Researchers have identified a single gene that when mutated may trigger premature menopause. The scientists found the mutant gene in men and women with blepharophimosis, an inherited disorder characterized by droopy eyelids. Women with this disorder are infertile.
In an example of Mother Nature’s often puzzling sense of organization, the normal form of the gene, dubbed FOXL2, orchestrates both ovary and eyelid development. The research group, with members from France, Belgium, and the United States, published its discovery in the February Nature Genetics.
About 1 in 100 women enter menopause early, before age 40. Most cases of early menopause have a genetic basis. The condition, also known as premature ovarian failure, can also result from radiation, chemotherapy, and autoimmunity, in which the immune system mistakenly attacks its own tissues.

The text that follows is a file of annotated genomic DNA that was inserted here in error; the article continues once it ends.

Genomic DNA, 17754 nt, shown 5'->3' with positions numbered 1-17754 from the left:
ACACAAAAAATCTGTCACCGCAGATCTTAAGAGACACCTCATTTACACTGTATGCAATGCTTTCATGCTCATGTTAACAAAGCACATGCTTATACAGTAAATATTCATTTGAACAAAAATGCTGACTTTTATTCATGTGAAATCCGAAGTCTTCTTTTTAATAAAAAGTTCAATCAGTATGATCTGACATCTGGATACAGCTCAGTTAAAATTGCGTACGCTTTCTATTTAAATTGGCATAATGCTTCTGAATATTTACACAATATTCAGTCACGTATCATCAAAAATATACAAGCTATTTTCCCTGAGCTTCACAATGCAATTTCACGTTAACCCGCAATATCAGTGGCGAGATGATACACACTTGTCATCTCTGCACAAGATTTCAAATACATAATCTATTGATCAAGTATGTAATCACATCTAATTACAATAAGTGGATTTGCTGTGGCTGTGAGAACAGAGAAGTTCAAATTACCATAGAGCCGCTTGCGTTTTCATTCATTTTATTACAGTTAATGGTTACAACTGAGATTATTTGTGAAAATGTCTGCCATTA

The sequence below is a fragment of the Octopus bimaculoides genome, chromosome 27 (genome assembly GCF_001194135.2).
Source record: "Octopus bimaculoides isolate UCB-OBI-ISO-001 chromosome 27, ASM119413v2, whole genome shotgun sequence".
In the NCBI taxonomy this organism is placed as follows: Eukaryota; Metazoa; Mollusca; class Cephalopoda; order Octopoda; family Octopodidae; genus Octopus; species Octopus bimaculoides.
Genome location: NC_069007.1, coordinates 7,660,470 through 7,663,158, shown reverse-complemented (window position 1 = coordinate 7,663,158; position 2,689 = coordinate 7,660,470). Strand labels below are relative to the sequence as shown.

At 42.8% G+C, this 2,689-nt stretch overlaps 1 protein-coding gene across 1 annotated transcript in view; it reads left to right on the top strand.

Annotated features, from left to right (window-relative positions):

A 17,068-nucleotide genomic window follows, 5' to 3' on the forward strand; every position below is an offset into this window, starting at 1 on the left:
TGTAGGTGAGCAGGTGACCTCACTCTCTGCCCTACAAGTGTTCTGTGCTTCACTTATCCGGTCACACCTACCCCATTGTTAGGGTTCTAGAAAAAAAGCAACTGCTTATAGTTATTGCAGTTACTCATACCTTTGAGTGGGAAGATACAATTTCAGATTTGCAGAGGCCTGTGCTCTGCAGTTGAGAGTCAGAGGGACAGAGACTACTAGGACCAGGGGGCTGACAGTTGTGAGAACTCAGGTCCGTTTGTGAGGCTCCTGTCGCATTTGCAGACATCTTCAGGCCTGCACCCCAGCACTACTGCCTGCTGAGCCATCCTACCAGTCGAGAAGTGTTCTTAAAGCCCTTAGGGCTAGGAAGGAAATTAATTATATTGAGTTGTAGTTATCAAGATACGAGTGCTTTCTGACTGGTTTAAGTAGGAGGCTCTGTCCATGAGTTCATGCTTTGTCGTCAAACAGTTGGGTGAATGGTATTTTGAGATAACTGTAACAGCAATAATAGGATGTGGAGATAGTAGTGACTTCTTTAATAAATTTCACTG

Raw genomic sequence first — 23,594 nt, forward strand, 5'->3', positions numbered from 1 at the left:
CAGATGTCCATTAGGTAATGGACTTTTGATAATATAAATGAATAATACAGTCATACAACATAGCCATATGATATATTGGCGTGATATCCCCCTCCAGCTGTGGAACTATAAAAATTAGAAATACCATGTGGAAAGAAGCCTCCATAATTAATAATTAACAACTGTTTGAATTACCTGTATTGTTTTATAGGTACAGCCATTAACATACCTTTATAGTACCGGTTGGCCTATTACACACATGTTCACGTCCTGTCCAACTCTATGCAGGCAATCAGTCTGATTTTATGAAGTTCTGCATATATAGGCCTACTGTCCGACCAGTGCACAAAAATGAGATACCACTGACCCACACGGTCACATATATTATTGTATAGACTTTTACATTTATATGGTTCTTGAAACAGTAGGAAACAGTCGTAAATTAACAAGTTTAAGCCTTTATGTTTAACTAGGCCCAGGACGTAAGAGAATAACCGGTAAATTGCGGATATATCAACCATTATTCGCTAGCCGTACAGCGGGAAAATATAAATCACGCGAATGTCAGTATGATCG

Sorting out the importance of any one gene behind early menopause has proven difficult because several genes seem to be involved, explains researcher Guiseppe Pilia of the Universit degli Studi di Cagliari in Italy. The pattern of blepharophimosis inheritance, however, indicated that this condition was probably caused by a mutation in a single dominant gene. Pilia’s research group made it its task to find that mutated gene.
To do that, the researchers used a technique called positional cloning to identify genes having mutations in people with the eyelid abnormality. Further analysis revealed one of these genes that is active specifically in ovary and eyelid tissue. The gene turned out to activate a series of other genes involved in eyelid and ovary development.
The discovery is only the first step, says Pilia, “but in the next few months we should know whether or not FOXL2 is involved in [early menopause].” In any case, Pilia’s group says, knowledge about the genes that FOXL2 activates ought to help researchers better diagnose and understand early menopause.